bugge

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Middle English[edit]

Etymology[edit]

Likely from Proto-Germanic *bugja- (swollen up, thick), compare Norwegian bugge (big man), dialectal Low German Bögge (goblin”, “snot))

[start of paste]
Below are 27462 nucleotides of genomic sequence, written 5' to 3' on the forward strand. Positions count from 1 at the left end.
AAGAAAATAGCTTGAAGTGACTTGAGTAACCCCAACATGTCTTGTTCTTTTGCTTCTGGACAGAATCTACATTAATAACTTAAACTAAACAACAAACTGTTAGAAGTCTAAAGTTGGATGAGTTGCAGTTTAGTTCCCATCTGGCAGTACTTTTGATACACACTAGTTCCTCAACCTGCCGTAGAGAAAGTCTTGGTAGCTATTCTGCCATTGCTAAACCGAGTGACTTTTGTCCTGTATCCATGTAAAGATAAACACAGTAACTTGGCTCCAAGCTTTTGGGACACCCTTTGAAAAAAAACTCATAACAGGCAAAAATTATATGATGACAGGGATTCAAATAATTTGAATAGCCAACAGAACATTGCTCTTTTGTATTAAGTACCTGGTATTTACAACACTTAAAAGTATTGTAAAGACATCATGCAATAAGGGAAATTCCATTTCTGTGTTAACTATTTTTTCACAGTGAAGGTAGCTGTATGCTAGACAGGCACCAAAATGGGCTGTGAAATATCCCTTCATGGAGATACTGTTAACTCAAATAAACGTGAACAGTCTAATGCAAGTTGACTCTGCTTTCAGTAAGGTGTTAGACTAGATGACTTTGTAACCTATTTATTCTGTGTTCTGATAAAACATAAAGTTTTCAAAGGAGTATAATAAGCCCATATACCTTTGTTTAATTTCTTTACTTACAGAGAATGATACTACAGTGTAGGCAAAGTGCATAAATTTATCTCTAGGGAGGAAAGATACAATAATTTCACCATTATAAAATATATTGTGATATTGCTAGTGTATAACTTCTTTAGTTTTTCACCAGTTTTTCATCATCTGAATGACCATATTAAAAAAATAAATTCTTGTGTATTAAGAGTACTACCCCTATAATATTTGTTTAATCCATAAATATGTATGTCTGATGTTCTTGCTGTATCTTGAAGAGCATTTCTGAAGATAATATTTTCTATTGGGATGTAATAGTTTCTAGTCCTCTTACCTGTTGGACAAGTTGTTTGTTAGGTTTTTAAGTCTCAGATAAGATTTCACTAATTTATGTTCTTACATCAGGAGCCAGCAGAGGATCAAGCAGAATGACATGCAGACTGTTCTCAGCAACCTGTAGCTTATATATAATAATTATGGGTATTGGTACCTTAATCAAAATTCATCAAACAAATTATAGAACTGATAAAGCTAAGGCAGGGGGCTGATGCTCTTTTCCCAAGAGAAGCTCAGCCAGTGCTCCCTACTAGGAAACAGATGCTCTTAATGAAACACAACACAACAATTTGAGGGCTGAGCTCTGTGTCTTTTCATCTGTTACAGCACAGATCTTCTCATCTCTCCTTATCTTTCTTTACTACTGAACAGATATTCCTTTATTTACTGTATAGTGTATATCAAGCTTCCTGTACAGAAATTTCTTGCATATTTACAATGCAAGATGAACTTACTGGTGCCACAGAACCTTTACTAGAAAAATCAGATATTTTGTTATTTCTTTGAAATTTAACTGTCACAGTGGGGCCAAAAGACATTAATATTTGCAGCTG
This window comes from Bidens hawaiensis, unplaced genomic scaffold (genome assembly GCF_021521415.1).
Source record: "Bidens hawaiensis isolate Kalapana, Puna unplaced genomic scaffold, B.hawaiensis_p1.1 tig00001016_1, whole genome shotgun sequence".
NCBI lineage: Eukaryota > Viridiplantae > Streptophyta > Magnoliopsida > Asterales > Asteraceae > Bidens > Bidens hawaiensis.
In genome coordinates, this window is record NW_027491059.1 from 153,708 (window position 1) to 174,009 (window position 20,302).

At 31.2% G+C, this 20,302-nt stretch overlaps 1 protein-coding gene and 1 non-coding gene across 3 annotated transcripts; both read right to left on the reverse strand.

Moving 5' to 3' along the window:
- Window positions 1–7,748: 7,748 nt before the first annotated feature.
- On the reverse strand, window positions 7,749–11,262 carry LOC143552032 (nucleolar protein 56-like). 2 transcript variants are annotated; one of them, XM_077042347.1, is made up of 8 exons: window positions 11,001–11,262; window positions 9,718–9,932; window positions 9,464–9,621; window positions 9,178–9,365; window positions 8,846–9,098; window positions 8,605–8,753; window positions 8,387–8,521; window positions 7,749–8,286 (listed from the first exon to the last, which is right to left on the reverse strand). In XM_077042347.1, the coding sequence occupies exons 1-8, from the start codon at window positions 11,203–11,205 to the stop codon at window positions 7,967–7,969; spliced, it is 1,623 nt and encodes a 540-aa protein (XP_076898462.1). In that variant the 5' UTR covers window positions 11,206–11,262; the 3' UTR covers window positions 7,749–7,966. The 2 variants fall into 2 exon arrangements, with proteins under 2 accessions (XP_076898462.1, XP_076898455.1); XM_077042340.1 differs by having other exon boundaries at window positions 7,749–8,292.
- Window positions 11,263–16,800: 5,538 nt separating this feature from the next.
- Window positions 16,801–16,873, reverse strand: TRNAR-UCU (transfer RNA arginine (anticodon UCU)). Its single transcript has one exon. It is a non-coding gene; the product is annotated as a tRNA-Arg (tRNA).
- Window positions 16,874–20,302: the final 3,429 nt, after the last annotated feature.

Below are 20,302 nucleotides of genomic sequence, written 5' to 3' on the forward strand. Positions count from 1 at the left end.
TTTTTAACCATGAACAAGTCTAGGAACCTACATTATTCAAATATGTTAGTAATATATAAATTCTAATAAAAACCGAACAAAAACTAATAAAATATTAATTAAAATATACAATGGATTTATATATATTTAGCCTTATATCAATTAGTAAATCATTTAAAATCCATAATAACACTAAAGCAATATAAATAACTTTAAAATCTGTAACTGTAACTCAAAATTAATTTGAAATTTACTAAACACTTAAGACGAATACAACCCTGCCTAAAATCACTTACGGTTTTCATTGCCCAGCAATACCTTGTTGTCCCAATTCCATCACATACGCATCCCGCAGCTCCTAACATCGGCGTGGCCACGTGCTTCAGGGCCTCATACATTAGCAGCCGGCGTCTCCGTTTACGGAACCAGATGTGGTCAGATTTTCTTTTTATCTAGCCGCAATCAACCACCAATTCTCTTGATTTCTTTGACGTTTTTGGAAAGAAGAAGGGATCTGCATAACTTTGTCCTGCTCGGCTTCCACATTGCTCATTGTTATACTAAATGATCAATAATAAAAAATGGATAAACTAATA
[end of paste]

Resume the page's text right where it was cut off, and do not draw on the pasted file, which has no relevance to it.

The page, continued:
Noun[edit]

bugge

  1. bogy, hobgoblin, bugbear; scarecrow
    As a bugge either a man of raggis in a place where gourdis wexen kepith no thing, so ben her goddis of tree. — Wycliffe Bible, 1425

References[edit]

  • Middle English Dictionary, bugge